Blood Angels aren’t well known for drawing a line in the sand and daring others to cross it. In fact, whether it is a line or a fortress wall, it is more tempting for us to cross it ourselves in our hunger for battle. Speaking with many other BA fans, it is easy to get locked into the idea that you must always be charging or you’re just red Ultramarines. As fun as that can be, that kind of narrow approach can also be a trap that we can fall into. Yes, we kill the best in combat, but we also have to score. We also aren’t the only ones who fight well in combat either. Victory can often mean enduring as much as killing, especially in missions that make you stand somewhere and hold. We can stand and hold well with our Sanguinary Guard, Bladeguard Ancients, and Vanguard Veterans.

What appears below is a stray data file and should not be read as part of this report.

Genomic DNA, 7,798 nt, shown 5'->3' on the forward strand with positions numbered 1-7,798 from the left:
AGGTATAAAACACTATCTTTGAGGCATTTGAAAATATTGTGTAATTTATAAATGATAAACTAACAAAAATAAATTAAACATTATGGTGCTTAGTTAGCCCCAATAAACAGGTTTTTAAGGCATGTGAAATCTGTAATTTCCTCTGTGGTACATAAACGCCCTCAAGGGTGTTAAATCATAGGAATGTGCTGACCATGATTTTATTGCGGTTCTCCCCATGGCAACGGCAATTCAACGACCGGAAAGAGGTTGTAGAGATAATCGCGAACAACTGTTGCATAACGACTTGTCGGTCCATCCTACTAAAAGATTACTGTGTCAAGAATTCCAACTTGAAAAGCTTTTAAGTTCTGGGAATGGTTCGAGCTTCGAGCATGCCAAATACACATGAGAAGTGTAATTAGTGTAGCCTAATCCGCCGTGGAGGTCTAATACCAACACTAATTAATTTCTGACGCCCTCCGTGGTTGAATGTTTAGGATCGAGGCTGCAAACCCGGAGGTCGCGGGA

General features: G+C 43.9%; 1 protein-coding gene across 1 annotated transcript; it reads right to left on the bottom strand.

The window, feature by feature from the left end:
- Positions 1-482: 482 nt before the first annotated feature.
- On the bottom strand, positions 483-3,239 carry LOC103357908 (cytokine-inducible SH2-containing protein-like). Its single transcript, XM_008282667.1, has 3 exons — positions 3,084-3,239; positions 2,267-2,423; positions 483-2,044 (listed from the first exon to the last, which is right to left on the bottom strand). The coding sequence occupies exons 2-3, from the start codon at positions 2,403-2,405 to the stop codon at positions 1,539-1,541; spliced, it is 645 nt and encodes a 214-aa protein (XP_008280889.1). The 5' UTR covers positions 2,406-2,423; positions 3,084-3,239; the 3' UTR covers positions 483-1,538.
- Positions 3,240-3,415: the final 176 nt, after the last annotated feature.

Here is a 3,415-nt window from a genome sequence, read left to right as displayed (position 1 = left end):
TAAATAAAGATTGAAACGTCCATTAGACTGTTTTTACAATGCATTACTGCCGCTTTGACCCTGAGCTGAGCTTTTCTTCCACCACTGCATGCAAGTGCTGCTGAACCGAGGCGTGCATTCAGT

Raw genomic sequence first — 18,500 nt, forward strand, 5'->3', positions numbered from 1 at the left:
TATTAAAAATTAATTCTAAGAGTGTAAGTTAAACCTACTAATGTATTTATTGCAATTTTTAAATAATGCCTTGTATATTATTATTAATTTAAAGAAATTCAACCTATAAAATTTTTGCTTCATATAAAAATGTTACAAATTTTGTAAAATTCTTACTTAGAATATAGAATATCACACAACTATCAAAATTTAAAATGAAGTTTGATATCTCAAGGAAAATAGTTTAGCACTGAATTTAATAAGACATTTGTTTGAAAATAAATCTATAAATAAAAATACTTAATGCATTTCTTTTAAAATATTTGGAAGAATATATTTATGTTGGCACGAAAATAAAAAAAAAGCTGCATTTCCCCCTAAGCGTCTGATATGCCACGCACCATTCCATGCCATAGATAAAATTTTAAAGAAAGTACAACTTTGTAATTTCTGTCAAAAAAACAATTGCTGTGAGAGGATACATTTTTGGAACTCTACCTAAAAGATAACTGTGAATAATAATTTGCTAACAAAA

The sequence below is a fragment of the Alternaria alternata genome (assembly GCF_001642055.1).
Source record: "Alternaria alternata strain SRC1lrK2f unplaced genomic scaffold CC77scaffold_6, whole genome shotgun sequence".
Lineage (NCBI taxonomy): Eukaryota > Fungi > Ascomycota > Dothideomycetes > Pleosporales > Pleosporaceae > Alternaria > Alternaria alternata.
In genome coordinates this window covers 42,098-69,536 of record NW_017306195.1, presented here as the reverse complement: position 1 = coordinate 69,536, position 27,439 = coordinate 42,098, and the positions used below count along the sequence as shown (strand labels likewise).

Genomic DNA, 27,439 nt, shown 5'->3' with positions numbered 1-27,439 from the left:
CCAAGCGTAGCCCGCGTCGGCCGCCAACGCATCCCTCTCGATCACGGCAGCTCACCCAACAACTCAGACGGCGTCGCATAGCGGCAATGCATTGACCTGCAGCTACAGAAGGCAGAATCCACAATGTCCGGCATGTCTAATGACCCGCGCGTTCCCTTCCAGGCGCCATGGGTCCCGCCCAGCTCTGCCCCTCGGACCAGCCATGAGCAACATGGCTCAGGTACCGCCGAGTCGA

We don’t rush up the board anymore with a Wings of Fire hop and a 3D6 Descent of Angels charge to whatever soft spot is left open in the enemy’s flank. This is actually freeing, since now we’ll actually have command points to use on other things. Upon Wings of Fire should instead be used defensively, pulling out a vulnerable unit of DC or SG that provide your opponent with victory points upon death (based on the mission or the secondary points). This can be particularly powerful if you are going second and you are down to your last model or two in a unit. Because you can use this in turn 4 and bring a unit in on turn 5, that protects it from your opponent’s shooting and attacks, and you can set them down somewhere to perform a scoring action since deploying reinforcements doesn’t prevent your reinforcements from performing an action at the end of your movement phase. Just by doing that you’ve denied your opponent points while scoring some of your own.